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Subject: "Jackson Report: Loipa Araujo, Ballet Mistress from Cuba and ..." Archived thread - Read only
 
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Renee_Renouf

27-06-02, 08:31 AM (GMT)
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"Jackson Report: Loipa Araujo, Ballet Mistress from Cuba and Jackson Juror"
 
   LAST EDITED ON 01-07-02 AT 10:52 PM (GMT)

More on Jackson

Loipa Araujo, Ballet Mistress from Cuba and Jackson Juror


Loipa Arunjo
© Richard Finkelstein

Loipa Araujo is slender and her oval face animates with a delighted smile from time to time. Sitting in the Edison Walthall Lobby, she provided me with a fascinating overview of ballet education in Cubaís fourteen provinces, where schooling is available to the talented for grades one through five. For those of us who love ballet, itís an impressive sign of cultural priorities. With Araujoís remarkable command, gently accented and musically delivered, the interview was conducted in English.

Araujo has been with the Ballet Nacional de Cuba since 1955. "It has been my life," she remarked simply. "Josefina travels with the company on tour, and I arrange to be available when the company is in Cuba. My role is to teach the company and to coach. Alicia Alonso sometimes asks us about ballets which might be included in the company repertoire."

With her lengthy exposure to ballet talent, Araujo is fully aware talent emerges in an uneven pattern, and, because of that, competitions will also reflect similar ups and downs. She also sagely remarked prize winning is "simple a step in the long way to go in determining a career. It can help, but not everyone has the nature and quality to compete. It is a pressure to maintain the quality and the objective standard, to keep up to the name they have made for themselves."

Loipa Araujo mentioned she had been a competitor in the first Moscow competition in 1969 where she received a silver medal. At Varna in 1969 she was the first Cuban ballerina to win a gold medal. On the other side of competitions, however, her first was 1993 in Moscow, following the Mercosur Ballet Competition in Argentina. She has been a juror in Shanghai and in the last competition in Paris. At the Benois competition, a two-day director dominated affair held every two years, she nominated Alicia Alonso for a Lifetime Achievement Award in Stuttgart.

This is her first competition in Jackson. Because of the relations between Cuba and the United States, a number of documents were required for her visa. The matter of who is permitted to sponsor Cuban visitors also is a matter of special permission.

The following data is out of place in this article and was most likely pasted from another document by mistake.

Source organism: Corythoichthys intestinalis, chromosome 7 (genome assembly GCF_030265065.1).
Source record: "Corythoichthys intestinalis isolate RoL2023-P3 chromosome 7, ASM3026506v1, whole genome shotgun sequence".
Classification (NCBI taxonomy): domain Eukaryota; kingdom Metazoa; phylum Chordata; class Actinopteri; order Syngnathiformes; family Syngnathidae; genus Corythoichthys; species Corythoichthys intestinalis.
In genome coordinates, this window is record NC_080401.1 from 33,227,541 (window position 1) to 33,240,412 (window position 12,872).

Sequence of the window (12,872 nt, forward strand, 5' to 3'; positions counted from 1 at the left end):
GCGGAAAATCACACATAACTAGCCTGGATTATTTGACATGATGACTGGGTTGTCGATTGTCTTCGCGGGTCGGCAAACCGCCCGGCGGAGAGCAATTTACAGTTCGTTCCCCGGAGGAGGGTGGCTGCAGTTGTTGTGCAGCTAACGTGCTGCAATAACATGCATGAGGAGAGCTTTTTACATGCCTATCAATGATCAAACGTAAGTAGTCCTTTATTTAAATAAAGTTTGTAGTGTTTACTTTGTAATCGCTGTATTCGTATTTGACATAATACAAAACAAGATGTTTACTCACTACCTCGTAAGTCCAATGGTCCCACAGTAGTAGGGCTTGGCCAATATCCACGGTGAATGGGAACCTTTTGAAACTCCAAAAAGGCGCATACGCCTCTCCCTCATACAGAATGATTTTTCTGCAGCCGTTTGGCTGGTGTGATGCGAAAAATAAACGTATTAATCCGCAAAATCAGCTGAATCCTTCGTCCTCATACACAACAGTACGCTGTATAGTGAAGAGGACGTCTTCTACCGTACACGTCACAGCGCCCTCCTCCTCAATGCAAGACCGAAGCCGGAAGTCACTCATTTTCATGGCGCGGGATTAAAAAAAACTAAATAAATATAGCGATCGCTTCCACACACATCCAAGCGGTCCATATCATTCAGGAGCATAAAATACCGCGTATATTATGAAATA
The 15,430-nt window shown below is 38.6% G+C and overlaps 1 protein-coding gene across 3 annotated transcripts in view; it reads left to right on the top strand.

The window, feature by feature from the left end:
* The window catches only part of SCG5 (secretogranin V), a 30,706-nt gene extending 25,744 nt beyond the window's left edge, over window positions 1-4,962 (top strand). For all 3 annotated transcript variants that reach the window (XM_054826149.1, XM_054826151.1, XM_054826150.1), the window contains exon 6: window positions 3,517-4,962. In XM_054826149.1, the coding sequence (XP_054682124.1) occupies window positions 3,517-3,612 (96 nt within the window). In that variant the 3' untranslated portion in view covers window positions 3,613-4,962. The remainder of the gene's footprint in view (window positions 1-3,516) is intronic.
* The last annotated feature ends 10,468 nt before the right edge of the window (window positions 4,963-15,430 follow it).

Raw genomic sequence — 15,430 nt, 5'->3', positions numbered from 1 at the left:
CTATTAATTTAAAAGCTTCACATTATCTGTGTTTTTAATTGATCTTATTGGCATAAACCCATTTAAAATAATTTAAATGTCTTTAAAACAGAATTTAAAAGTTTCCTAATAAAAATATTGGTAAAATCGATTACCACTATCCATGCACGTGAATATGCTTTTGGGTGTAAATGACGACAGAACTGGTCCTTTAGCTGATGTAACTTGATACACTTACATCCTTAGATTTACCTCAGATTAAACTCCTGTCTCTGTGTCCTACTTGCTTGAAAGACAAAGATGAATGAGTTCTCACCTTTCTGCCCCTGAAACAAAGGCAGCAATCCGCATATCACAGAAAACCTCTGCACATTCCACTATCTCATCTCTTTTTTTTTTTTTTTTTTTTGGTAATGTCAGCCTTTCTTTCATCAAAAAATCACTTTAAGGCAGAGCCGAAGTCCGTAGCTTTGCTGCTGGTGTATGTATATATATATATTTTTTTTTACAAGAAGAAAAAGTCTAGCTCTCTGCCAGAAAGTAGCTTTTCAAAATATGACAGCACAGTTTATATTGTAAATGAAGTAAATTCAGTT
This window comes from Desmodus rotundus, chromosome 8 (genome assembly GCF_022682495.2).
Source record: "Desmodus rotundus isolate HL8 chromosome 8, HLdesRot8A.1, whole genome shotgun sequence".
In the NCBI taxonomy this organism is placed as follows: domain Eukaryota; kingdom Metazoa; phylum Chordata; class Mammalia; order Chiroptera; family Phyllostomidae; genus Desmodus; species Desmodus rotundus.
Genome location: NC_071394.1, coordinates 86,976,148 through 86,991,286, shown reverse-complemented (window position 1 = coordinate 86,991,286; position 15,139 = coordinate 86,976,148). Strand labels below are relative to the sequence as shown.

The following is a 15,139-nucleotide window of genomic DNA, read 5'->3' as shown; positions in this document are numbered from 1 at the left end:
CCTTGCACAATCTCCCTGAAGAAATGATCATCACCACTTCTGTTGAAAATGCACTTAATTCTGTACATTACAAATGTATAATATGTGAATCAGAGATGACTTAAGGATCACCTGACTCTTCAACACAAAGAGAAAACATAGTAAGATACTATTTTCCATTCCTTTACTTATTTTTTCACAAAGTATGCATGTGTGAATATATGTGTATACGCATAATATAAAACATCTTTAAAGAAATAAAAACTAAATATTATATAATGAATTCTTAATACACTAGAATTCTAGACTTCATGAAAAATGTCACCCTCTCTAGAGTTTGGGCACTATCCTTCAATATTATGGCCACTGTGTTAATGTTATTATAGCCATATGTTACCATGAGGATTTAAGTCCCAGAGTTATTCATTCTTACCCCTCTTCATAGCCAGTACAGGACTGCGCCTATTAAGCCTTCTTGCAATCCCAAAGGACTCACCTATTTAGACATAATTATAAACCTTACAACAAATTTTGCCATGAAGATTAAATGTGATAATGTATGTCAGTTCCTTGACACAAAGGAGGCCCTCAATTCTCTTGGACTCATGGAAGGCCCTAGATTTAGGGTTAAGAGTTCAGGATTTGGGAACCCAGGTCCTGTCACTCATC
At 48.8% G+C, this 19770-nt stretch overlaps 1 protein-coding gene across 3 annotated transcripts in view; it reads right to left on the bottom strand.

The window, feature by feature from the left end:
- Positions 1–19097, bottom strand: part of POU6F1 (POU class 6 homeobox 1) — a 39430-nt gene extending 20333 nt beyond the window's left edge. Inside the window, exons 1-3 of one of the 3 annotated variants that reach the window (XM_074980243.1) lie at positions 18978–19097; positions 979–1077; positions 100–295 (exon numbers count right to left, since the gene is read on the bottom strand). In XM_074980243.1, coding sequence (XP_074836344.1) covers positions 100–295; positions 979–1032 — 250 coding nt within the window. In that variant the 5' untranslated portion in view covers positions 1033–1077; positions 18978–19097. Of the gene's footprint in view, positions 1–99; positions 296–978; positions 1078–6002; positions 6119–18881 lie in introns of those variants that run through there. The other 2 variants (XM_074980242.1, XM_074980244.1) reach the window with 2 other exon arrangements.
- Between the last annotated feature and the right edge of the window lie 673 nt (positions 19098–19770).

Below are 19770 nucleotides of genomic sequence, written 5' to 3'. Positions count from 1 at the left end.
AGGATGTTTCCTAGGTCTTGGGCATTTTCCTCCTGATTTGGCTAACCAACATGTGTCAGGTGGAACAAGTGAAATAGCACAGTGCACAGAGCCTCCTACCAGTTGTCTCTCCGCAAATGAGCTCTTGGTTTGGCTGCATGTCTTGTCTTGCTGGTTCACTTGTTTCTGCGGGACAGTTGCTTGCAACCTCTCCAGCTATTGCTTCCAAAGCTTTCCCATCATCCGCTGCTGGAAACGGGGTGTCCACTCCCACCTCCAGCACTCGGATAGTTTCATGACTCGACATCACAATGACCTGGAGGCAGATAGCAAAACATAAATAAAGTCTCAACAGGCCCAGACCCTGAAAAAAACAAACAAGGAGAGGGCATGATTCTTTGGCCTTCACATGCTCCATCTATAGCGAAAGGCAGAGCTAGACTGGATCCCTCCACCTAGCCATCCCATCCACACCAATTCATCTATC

When I asked about the level of the competitions, Araujo observed once more, "The level of every Concours is something all organizations have to face. They are not going to be all the same. You cannot predict."

Araujo was still dancing when the Ballet Nacional de Cuba toured the United States in the late Seventies. In addition to its justly famous production of Giselle the repertoire included Blood Wedding, Carmen and Tarde en la Siesta. The latter was a fascinating portrait of genteel Cuban life at the turn of the twentieth century. My rather dim memory recalled flowing white lace gowns, aspiring youth and love, and complications on the order of Chekovís Three Sisters. What I remember even then was the degree of individuality within obvious uniform schooling.

Loipa Araujo reinforced that impression when speaking of the difference between 1990 Jackson Grand Prix winner Jose Manuel Carreno and his half-brother Joel, now a leading dancer with the Ballet Nacional de Cuba. "We want them to be different, to be able to dance in the most pure style but then to do very modern things like Blood Wedding."

Araujo informed me that Cuba has two major ballet schools with all eight levels, in addition to the first five grades offered in the provinces. Camague is the second center to Havana, and maintains a company of 50-60 dancers in contrast to the Nacional, which has 100. The artistic director in Camague is Rejina Balaguer who succeeded Fernando Alonso. She said that a new school is being finished in Havana, which will house "more talents. There has not been a dormitory of sufficient size.

"Every year in March we have a national ballet schools concours and we also have an international one which attracts dancers from all over Latin America. Some remain to study with us."

Student performances are also frequent, "every three months, and students also appear on TV when there are fairy tales to be performed. The upper level students appear with the company as apprentices." In addition, Araujo says that folk companies abound and there are many small modern ensembles in Havana.

Ballet Nacional de Cuba will host its bi-annual International Dance Festival in Havana October 18-28. There will be dancing in three theatres and our company will be performing Giselle and Don Quixote with international principal dancers in the leading roles. "You should come," and Loipa Araujo smiled with pride when she said, "The last day is the Companyís 54th birthday. It was founded in 1948."


This piece is part of Ballet.co's overall Jackson Competition coverage. The competition runs from the 15th to the 30th June 2002 and we plan daily reports to keep you in touch:
Jackson Reports index page


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